Life After Full-time Work Blog

Learn about preparing for life after full-time work through posts from Don's upcoming book.

#13: Teachable Moments And Wake-Up Calls

Life is so busy, there never seems to be enough time or even a good time to think about this stuff.  And then suddenly something happens and triggers a connection. Let’s examine teachable moments — and their scarier companions, wake-up calls.


We’re not always ready to learn. There may be opportunities galore, but unless something aligns our minds with learning, we pass them by. We need a teachable moment. What’s that? It’s an opportunity (typically unplanned) when learning about something becomes much easier. It arises when something happens to us, and we think: “Gosh, wouldn’t it be nice if I knew about [whatever]. You know, it’s worth taking the time to find out.”

I’m sure you can imagine some examples of teachable moments. They tend to arise, for example, with changes in our employment: when we’re hired, or when we’re promoted or laid off. They tend to arise in a marriage or a relationship, both at the start and at the end. Becoming a parent often creates a teachable moment. The beginning and end of an educational program; the beginning and end of a home purchase or a mortgage, or a move; a death in the family. All of these can be sufficiently change-making events in our lives that they trigger thoughts about planning. And then our minds are more open to learning.

Teachable moments can occur in positive or negative forms. The negative variants are called wake-up calls. They might be events that happen to someone else, and we think, “I’m glad that didn’t happen to me,” or perhaps they happen to us but not in as severe a form as is possible – a sort of narrow miss. Sometimes we think of being tapped on the shoulder by a power above, as a warning to us. Again, at times like these we tend to become more willing to reassess our lives and re-plan, and again we’re open to learning.

I don’t know if a teachable moment prompted you to look at my website. (If so, I hope it was a teachable moment rather than a wake-up call.) And I don’t know what will prompt you to look at particular blog posts. Obviously I hope an email to you acts as a prompt. But one perpetual question in connection with long-term planning, such as for life after full-time work, is to wonder how we can create more teachable moments. Can we make annual or quarterly reporting statements so exciting that they prompt you to take action, or at least to reassess your position? Are there road shows that attract your interest? Does tax-filing time cause you to resolve to plan better for next year? How about the turn of the year: does that prompt new year’s resolutions? How about the turn of a decade? Or (as is invariably the case with me) when approaching another round number in your age — somehow that has always prompted a reassessment of my life.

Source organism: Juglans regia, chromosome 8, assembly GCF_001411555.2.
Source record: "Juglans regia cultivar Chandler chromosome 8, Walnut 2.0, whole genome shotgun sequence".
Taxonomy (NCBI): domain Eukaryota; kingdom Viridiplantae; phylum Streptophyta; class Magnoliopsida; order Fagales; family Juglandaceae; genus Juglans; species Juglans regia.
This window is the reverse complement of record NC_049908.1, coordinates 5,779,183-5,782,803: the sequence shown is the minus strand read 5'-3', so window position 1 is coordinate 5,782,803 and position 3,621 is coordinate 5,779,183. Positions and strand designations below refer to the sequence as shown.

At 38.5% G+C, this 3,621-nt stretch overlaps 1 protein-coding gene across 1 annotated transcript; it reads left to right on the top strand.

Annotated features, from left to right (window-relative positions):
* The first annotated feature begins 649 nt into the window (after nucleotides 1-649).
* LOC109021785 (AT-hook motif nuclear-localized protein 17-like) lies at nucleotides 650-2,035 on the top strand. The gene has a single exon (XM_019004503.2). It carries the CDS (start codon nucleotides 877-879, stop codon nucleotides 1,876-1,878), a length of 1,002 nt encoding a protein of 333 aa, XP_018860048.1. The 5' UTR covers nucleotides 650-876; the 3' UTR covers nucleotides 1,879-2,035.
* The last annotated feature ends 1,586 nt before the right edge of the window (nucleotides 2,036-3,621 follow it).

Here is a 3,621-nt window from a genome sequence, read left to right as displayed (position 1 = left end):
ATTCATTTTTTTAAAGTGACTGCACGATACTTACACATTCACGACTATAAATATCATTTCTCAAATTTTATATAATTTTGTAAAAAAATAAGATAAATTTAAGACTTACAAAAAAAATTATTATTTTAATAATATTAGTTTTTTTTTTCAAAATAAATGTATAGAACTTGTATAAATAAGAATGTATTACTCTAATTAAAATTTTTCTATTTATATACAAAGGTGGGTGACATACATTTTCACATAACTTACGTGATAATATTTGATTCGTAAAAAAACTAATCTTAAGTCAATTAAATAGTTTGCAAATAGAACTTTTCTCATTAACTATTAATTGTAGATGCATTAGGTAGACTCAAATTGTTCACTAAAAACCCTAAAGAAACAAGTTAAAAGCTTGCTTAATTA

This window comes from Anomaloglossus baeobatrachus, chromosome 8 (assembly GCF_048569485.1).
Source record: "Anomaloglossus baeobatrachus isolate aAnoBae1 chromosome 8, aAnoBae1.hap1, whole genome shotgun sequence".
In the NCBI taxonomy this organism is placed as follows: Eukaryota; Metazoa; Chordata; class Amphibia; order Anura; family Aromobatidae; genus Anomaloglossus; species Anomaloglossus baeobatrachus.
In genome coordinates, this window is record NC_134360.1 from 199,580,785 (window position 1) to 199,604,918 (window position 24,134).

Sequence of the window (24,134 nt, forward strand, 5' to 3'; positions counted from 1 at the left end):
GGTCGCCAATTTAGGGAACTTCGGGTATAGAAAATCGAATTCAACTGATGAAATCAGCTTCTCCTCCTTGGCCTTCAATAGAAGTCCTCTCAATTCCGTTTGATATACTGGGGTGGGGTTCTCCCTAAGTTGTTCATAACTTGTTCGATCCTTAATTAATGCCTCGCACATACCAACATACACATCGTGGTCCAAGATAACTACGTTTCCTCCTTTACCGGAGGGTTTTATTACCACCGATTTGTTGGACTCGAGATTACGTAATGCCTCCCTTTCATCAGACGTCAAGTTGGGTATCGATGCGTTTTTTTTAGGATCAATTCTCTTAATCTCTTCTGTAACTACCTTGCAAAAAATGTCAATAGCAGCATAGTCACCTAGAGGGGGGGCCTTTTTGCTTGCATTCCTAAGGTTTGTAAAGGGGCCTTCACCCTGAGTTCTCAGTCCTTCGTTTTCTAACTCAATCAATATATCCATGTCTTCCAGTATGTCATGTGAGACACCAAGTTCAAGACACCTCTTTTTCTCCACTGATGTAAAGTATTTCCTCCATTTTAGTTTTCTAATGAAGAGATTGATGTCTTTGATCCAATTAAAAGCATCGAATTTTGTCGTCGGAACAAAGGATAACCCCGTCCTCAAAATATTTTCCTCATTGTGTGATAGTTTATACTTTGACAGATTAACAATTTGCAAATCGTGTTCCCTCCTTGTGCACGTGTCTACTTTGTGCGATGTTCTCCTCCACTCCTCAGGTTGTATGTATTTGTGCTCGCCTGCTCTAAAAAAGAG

Since we know that wake-up calls are also teachable moments, you’ll notice that some TV commercials attempt to scare you into taking action, typically to buy some product or service that purports to solve the problem that the wake-up call has alerted you to. Equally, though, it should be possible to make education so interesting that it generates a desire to reassess or to take action. But that’s very tough to do.



Life provides natural teachable moments. If those are what prompted you to read this, that’s good. If your own curiosity prompts you to go further, and treat the blog posts themselves as a series of teachable moments, so much the better.

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I have written about retirement planning before and some of that material also relates to topics or issues that are being discussed here. Where relevant I draw on material from three sources: The Retirement Plan Solution (co-authored with Bob Collie and Matt Smith, published by John Wiley & Sons, Inc., 2009), my foreword to Someday Rich (by Timothy Noonan and Matt Smith, also published by Wiley, 2012), and my occasional column The Art of Investment in the FT Money supplement of The Financial Times, published in the UK. I am grateful to the other authors and to The Financial Times for permission to use the material here.

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